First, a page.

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Finnish Company Finds Clever Way to Mantain Gender Pay Gap At 1%

The happiest country in the world, Finland also boasts one of the most gender-equal societies.
UPDATED JUL 3, 2024
Cover image source: Women accounted for 46% of the country’s parliament as of 2023. Getty Images | Photo by Matthias Hangst
Cover image source: Women accounted for 46% of the country’s parliament as of 2023. Getty Images | Photo by Matthias Hangst

Finland has been the happiest country in the world for the last seven years. Apart from strong social protection programs, the country boasts one of the most gender-equal societies in the world. As per a World Economic Forum report, women accounted for 46% of the country’s parliament as of 2023. The country’s push for gender equality goes a long way, as it was one of the first countries to grant women voting rights. Thus, it’s no surprise that Finland has been able to address the gender pay gap.

At Finnish corporations like Framery, which has about 400 employees, the gender gap is about 1%, which is better than most progressive countries. The company manufactures acoustic pods, phone booths, and soundproof private spaces. Talking to CNBC Make It, Anni Hallila, Framery’s head of people and culture, shared three strategies that effectively closed the company’s gender pay.

Representative Image of Dozens of women and men in a rally demanding equal pay | Getty Images | Photo by Spencer Platt
Representative Image of Dozens of women and men in a rally demanding equal pay | Getty Images | Photo by Spencer Platt

Framery has a compensation team that does a pay audit twice a year, according to Hallila. The company has its workforce split between two areas, one with roles in manufacturing and the other with people in the office setting.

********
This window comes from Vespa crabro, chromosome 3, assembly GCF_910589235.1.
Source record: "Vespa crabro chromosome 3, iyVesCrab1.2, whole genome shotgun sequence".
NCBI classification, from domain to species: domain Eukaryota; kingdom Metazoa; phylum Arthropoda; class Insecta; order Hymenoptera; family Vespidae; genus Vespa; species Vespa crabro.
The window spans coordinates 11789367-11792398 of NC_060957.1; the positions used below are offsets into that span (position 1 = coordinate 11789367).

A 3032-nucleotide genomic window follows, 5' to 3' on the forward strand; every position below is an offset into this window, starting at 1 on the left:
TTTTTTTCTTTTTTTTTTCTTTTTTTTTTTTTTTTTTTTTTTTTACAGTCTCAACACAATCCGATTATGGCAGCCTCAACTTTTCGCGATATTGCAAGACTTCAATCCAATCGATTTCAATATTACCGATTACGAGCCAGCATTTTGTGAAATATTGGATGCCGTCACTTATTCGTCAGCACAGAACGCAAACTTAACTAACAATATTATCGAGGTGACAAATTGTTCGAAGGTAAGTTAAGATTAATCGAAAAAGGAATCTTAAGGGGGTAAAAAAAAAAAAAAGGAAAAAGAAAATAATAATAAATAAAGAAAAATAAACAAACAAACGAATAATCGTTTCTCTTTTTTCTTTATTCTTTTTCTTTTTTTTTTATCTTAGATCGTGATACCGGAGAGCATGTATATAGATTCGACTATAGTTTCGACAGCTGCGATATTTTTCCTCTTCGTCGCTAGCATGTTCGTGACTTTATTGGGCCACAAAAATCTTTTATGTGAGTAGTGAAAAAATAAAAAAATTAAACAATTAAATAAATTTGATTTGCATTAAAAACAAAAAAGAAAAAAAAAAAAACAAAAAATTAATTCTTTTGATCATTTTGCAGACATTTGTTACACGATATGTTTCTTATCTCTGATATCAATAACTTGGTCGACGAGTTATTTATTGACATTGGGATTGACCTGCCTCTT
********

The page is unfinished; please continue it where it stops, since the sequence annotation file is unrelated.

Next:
These routine pay audits account for periodic promotions, raises, and other salary adjustments. This in turn helps the company make sure that no unjust salary differences are created between men and women, Hallila told CNBC Make It.

Representative Image | Unsplash | Photo by Lukas Blazek
Representative Image | Unsplash | Photo by Lukas Blazek

Last year, Framery reported a 1% gender pay gap in the manufacturing workforce, with women making 1% more than the average salary of men. Coming to office work, men made roughly 1% more than women on average.

Hallila added that the company considers gender equity while advancing employees into new roles or to top managerial levels. “There shouldn’t be a reason why there should be fewer women going toward more demanding roles as men,” she said.

Representative Image | Unsplash | Photo by KOBU Agency
Representative Image | Unsplash | Photo by KOBU Agency

She does acknowledge that Framery’s workforce isn’t equally split by gender. She says men represent a majority, which is about 70% of the company’s workforce. However, the company is faring slightly better when it comes to leadership roles as 38% of the company’s leaders are women. The company has set a target to reach the goal of a 60/40 gender split in the future, but no deadline for the goal has been set so far.

Last year, the European Parliament and Council approved the EU Pay Transparency Directive, which mandates all employers in the member countries of the European Union to follow certain compensation practices.

Under the directive which is set to go into effect in 2026, companies are required to publish pay information and their results to ensure gender equity. It also mandates employers to communicate salary ranges to candidates directly or on job ads before the interview stage.

Representative Image | Unsplash | Photo by Money Knack
Representative Image | Unsplash | Photo by Money Knack

However, Framery seems to be ahead of the curve as the company already publishes details like its pay ratios between men and women in its annual sustainability reports to the public.

As per Hallila, this practice began in 2022 to make sure people understand that gender equity is important for the company and it is actively working towards ensuring equitable pay for both men and women.

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